Georgia State University’s 8-year study confirms diesel fumes affect student test scores. Georgia schools are choosing propane powered school buses to improve student health and safety.
Propane-Powered School Buses
Georgia State University published a study that shows that students who breathe in less diesel toxins score better on tests.
Researchers compared the standardized test scores of students in Georgia school districts, where more than 2,600 buses had been retrofitted with diesel exhaust-scrubbing systems, against test scores in districts lacking the upgrades.
“Students do better on English test if they have cleaner air,” said Daniel Kreisman, an assistant professor of economics who co-authored the study.
The diesel exhaust system upgrades cost $5,000 to $10,000, which Kreisman and his colleagues argue is a pittance compared to the long-term return for society when students do better in school.
Since the study, more and more school districts have been bypassing diesel altogether, replacing their fleets with buses powered by propane.
Propane vehicles emit lower levels of harmful pollutants than conventional diesel or gasoline engines. They are quieter, cleaner and at the end of the day, are healthier for students.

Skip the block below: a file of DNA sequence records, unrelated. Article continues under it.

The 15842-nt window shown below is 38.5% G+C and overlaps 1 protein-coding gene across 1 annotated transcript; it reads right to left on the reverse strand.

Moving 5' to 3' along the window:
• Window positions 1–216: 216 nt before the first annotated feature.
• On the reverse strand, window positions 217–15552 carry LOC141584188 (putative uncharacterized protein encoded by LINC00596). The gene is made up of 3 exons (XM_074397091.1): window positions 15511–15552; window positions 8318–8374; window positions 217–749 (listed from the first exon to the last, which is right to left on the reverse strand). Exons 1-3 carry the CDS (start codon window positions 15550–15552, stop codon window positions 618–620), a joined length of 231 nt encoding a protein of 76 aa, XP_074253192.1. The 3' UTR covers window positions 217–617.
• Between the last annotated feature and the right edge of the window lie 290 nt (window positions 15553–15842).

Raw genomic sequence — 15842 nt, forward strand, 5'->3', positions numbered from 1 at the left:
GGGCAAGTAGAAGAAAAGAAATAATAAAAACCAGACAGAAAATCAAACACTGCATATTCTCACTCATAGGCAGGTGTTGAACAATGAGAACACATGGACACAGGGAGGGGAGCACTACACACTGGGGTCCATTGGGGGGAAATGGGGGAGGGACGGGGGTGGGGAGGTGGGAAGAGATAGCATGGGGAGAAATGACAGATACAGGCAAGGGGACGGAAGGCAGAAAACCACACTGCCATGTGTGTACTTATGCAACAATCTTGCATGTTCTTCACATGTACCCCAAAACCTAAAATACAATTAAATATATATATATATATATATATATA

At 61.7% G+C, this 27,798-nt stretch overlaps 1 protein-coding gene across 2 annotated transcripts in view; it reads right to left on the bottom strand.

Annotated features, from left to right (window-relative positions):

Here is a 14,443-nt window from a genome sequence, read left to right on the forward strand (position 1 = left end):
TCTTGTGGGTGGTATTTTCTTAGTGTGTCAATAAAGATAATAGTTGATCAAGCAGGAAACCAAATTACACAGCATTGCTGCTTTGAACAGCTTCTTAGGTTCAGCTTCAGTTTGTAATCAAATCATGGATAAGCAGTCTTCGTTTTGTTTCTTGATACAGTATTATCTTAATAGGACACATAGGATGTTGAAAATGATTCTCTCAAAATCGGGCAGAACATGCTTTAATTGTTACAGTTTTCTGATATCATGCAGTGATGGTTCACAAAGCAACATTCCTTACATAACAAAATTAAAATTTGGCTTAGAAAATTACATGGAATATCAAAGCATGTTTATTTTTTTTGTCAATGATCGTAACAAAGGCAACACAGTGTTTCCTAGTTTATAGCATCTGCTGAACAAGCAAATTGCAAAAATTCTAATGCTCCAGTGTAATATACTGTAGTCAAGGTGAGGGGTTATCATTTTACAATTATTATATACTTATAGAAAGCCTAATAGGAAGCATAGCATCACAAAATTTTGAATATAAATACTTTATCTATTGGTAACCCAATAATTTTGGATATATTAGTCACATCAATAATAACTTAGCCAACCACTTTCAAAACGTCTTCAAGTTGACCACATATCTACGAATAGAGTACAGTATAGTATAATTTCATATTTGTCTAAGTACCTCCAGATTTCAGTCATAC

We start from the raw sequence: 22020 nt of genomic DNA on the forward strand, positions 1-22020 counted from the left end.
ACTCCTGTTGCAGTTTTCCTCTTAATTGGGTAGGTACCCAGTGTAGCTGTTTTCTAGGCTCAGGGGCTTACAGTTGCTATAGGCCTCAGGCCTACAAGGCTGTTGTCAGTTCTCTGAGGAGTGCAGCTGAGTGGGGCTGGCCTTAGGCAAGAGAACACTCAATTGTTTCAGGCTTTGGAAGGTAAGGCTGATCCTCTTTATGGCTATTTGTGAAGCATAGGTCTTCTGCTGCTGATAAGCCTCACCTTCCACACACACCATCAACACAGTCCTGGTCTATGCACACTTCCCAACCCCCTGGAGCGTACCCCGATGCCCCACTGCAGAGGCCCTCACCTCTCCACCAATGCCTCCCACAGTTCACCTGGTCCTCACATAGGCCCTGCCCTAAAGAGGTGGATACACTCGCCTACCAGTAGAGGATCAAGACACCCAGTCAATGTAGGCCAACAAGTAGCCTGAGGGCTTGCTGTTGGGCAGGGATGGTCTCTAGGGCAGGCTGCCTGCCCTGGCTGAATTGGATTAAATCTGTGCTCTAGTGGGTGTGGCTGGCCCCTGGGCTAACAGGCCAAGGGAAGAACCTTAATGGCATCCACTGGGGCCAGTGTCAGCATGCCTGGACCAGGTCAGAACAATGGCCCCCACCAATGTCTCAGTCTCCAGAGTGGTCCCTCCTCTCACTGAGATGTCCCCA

According to University of Michigan professor of epidemiology Sara Adar, “We found that kids were less likely to miss school when they were riding cleaner buses than when they were riding dirty buses.” She worked on a different study several years ago that tracked students who were switched from buses with dirty exhaust to those with cleaner systems. “There is new evidence that exhaust particles can get into the brain,” she said. “Those older, dirtier buses are ones we should get off the road.”
Student health has become a greater concern for school districts, but the biggest driver for propane-powered fleets are economic: Propane buses are less expensive to run, with cheaper fuel, fewer moving parts and less maintenance.
There are millions of dollars available to make the switch from diesel to alternative fuels including propane. Also, the PPGA is offering $1,500 to help make it easy for schools to convert to propane: PacificAutoGas.com